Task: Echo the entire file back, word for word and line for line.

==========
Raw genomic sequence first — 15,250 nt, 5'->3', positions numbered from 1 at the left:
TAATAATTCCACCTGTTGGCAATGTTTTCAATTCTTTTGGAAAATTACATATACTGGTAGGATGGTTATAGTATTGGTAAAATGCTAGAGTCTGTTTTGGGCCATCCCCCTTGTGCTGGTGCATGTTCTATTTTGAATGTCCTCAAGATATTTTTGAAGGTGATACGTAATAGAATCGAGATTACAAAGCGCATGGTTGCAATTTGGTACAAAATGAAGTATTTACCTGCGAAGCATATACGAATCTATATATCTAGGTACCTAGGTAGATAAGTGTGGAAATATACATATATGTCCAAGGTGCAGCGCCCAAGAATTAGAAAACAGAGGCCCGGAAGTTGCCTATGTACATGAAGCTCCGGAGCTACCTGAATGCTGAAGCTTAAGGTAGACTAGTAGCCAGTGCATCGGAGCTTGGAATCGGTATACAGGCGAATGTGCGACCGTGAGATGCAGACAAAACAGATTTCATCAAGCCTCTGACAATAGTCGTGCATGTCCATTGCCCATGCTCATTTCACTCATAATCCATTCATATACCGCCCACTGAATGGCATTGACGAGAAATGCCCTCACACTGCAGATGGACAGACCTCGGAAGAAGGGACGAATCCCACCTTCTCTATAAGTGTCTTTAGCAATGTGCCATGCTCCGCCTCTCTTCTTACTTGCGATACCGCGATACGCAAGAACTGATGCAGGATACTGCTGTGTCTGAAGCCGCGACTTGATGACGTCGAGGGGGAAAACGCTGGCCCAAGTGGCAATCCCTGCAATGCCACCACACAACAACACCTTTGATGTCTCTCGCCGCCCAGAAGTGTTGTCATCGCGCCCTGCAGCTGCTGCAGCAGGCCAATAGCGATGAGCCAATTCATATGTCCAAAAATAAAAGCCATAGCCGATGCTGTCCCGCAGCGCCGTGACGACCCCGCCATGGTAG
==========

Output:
Raw genomic sequence first — 15,250 nt, 5'->3', positions numbered from 1 at the left:
TAATAATTCCACCTGTTGGCAATGTTTTCAATTCTTTTGGAAAATTACATATACTGGTAGGATGGTTATAGTATTGGTAAAATGCTAGAGTCTGTTTTGGGCCATCCCCCTTGTGCTGGTGCATGTTCTATTTTGAATGTCCTCAAGATATTTTTGAAGGTGATACGTAATAGAATCGAGATTACAAAGCGCATGGTTGCAATTTGGTACAAAATGAAGTATTTACCTGCGAAGCATATACGAATCTATATATCTAGGTACCTAGGTAGATAAGTGTGGAAATATACATATATGTCCAAGGTGCAGCGCCCAAGAATTAGAAAACAGAGGCCCGGAAGTTGCCTATGTACATGAAGCTCCGGAGCTACCTGAATGCTGAAGCTTAAGGTAGACTAGTAGCCAGTGCATCGGAGCTTGGAATCGGTATACAGGCGAATGTGCGACCGTGAGATGCAGACAAAACAGATTTCATCAAGCCTCTGACAATAGTCGTGCATGTCCATTGCCCATGCTCATTTCACTCATAATCCATTCATATACCGCCCACTGAATGGCATTGACGAGAAATGCCCTCACACTGCAGATGGACAGACCTCGGAAGAAGGGACGAATCCCACCTTCTCTATAAGTGTCTTTAGCAATGTGCCATGCTCCGCCTCTCTTCTTACTTGCGATACCGCGATACGCAAGAACTGATGCAGGATACTGCTGTGTCTGAAGCCGCGACTTGATGACGTCGAGGGGGAAAACGCTGGCCCAAGTGGCAATCCCTGCAATGCCACCACACAACAACACCTTTGATGTCTCTCGCCGCCCAGAAGTGTTGTCATCGCGCCCTGCAGCTGCTGCAGCAGGCCAATAGCGATGAGCCAATTCATATGTCCAAAAATAAAAGCCATAGCCGATGCTGTCCCGCAGCGCCGTGACGACCCCGCCATGGTAG